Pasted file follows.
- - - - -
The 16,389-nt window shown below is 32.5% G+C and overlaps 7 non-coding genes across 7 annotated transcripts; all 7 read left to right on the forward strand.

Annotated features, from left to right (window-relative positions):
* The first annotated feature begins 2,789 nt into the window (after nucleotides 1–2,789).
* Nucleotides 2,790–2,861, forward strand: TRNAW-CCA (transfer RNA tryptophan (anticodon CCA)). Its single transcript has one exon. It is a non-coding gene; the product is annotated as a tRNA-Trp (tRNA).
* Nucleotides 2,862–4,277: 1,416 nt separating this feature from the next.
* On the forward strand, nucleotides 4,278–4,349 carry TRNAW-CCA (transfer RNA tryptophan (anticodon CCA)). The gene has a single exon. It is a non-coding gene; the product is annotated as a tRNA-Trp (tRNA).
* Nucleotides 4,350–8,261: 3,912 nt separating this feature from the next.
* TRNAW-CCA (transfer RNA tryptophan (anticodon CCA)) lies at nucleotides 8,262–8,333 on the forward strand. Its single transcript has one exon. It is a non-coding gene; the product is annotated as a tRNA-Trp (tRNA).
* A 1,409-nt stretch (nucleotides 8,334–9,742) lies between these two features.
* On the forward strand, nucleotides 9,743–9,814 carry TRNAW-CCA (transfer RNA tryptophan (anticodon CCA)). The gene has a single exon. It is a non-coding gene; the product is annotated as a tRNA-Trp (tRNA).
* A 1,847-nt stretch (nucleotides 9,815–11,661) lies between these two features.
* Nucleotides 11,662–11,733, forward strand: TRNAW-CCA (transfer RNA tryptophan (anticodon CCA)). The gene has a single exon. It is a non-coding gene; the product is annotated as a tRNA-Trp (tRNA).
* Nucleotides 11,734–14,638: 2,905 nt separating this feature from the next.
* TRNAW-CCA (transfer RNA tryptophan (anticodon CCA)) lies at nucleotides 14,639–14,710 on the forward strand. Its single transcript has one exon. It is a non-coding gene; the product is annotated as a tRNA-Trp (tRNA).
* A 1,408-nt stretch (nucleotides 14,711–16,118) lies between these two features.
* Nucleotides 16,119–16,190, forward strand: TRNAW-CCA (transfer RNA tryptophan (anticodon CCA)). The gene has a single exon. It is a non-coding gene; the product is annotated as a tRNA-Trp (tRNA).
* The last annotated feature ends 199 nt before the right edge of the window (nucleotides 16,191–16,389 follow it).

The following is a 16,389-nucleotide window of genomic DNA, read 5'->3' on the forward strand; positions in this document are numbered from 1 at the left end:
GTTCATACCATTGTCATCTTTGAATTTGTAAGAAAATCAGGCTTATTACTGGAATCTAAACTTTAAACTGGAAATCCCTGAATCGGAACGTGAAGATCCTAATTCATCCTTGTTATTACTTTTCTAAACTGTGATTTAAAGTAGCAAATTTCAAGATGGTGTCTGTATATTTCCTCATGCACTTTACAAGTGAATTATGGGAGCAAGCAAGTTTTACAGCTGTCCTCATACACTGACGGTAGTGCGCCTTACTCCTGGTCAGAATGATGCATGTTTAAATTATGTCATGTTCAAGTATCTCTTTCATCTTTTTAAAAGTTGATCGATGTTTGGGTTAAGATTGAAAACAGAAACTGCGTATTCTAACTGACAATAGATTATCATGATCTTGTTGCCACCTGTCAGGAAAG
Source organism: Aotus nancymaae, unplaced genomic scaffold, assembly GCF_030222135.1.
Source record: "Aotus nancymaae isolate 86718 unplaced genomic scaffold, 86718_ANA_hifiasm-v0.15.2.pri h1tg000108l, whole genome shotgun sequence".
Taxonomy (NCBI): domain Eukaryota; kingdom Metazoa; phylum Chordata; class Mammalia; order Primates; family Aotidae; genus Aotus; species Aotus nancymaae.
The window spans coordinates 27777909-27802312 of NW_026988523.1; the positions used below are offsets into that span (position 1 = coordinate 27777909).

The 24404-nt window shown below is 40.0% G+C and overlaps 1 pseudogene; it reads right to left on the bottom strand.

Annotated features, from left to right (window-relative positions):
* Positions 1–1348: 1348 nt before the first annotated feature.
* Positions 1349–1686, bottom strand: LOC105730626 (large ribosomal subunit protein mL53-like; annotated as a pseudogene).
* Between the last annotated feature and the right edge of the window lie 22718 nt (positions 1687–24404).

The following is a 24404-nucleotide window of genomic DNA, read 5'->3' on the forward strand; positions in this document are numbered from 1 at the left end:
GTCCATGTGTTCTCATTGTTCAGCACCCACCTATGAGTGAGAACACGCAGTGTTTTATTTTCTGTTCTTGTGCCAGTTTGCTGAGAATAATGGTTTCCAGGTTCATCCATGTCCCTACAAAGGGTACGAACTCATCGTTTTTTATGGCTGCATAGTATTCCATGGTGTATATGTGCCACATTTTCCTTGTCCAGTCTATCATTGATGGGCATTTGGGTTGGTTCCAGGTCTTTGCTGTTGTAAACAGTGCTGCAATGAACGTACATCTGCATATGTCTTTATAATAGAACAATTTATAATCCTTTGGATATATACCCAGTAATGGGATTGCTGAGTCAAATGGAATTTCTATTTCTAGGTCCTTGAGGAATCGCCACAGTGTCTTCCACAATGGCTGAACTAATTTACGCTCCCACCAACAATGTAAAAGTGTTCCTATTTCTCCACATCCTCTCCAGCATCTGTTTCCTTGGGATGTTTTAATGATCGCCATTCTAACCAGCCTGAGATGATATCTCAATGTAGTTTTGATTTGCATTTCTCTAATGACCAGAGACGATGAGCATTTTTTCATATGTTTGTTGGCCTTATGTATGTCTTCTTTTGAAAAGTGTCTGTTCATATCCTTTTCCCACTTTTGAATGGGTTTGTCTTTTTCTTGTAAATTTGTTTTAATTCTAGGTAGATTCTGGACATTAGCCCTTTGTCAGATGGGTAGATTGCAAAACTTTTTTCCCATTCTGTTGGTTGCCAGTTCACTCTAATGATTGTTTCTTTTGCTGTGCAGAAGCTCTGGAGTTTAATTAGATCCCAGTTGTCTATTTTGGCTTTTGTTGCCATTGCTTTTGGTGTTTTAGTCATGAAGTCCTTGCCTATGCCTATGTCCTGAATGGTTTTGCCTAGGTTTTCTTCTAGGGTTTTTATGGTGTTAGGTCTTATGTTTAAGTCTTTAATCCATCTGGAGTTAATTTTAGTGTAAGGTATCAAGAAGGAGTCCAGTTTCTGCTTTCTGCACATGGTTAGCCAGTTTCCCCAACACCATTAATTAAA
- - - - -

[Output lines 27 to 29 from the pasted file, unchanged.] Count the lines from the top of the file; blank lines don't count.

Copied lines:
* Positions 1349–1686, bottom strand: LOC105730626 (large ribosomal subunit protein mL53-like; annotated as a pseudogene).
* Between the last annotated feature and the right edge of the window lie 22718 nt (positions 1687–24404).

The following is a 24404-nucleotide window of genomic DNA, read 5'->3' on the forward strand; positions in this document are numbered from 1 at the left end: